A New Step in the Work Therapy Program

The temperature is well below freezing, single digits (on the Fahrenheit thermometer), as Zsolt crunches through the packed frozen snow from the Bonus Pastor Therapy Center to the nearby Work Therapy Workshop. Although it is 7:00 am the sun has not yet risen over the secluded valley that holds a tiny village and the Bonus Pastor Therapy Center Campus tucked into the foothills of the Carpathian Mountains. Zsolt reaches the door of the workshop, removes the padlock and goes in to start the wood stove; it’s his responsibility this week to start the fire in the morning. It is nearly three hours before a group of Therapy Center residents will begin their daily work, but it will take that amount of time for the wood stove to slowly drive the temperature in the workshop above freezing.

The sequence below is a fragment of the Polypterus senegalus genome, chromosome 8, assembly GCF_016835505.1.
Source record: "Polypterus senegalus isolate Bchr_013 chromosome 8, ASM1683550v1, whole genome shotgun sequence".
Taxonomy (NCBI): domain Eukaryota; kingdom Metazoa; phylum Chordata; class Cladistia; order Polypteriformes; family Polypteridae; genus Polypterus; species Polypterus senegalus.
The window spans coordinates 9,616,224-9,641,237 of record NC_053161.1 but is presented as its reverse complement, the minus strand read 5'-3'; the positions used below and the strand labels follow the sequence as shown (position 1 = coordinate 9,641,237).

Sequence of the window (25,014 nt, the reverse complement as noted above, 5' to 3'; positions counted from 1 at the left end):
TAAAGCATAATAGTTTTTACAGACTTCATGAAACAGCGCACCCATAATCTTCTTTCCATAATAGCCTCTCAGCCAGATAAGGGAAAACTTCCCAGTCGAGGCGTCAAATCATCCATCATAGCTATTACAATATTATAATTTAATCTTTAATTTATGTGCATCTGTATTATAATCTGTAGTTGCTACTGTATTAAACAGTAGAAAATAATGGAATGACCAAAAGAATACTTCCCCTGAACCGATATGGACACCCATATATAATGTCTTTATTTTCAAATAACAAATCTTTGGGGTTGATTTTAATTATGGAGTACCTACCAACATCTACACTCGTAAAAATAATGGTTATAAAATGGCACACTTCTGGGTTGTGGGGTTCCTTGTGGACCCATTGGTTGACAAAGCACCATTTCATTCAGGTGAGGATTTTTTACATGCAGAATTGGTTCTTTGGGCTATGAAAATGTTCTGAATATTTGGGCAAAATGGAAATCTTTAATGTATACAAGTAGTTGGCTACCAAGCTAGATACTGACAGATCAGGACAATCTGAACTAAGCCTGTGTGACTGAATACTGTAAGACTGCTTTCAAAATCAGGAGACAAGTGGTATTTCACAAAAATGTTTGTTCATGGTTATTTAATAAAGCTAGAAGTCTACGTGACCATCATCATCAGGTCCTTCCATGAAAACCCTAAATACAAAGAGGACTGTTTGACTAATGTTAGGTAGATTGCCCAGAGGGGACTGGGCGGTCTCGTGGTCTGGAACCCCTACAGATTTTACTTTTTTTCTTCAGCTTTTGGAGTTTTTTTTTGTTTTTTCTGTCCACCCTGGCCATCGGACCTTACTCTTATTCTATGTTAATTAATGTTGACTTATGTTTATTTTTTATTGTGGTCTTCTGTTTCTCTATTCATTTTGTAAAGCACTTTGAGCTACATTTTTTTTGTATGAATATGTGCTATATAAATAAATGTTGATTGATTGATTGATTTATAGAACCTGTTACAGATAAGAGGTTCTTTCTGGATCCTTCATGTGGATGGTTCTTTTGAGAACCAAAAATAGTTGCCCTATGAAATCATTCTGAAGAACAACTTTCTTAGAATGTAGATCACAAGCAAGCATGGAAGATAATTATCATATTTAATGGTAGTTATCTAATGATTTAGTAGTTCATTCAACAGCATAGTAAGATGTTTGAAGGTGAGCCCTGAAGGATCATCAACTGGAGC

After breakfast, followed by the morning therapy meeting, and a cleaning of “the house” (Therapy Center), the residents proceed to their work assignments for the day. During the morning meeting another resident who is the work supervisor for the week has given each resident their job for the day. This week Zsolt has been assigned to the workshop along with four other men who are also seeking rescue and recovery from addiction. He reports to the workshop on time and learns what he will be doing for the day from another resident who is the Project Supervisor. He settles into the work, tracing and cutting out of thin wood the profile of a shepherd carrying a lamb. This is the logo of the Bonus Pastor (Good Shepherd) Foundation and will be used to create small candle holders that can be sold or given to supporters. Several times during the morning work hours volunteer staff member and Work Therapy Program Coordinator, Kyle, is seen in the workshop. He is observing the quality and pace of the work, the interaction of the residents, how the project supervisor is managing the project. He stops to talk with Zsolt, who speaks in broken English and Kyle in broken Hungarian. In this way they are able to have a complete conversation. Kyle asks how the work is going, and makes some suggestions for improved efficiency, and affirms the quality of what is being done. He speaks with the project supervisor and reminds him that he will need to submit a list of materials and tools needed for the workshop by the end of the day; giving time for Kyle to review the list and then make the purchases when he is working at the office in the city the next day.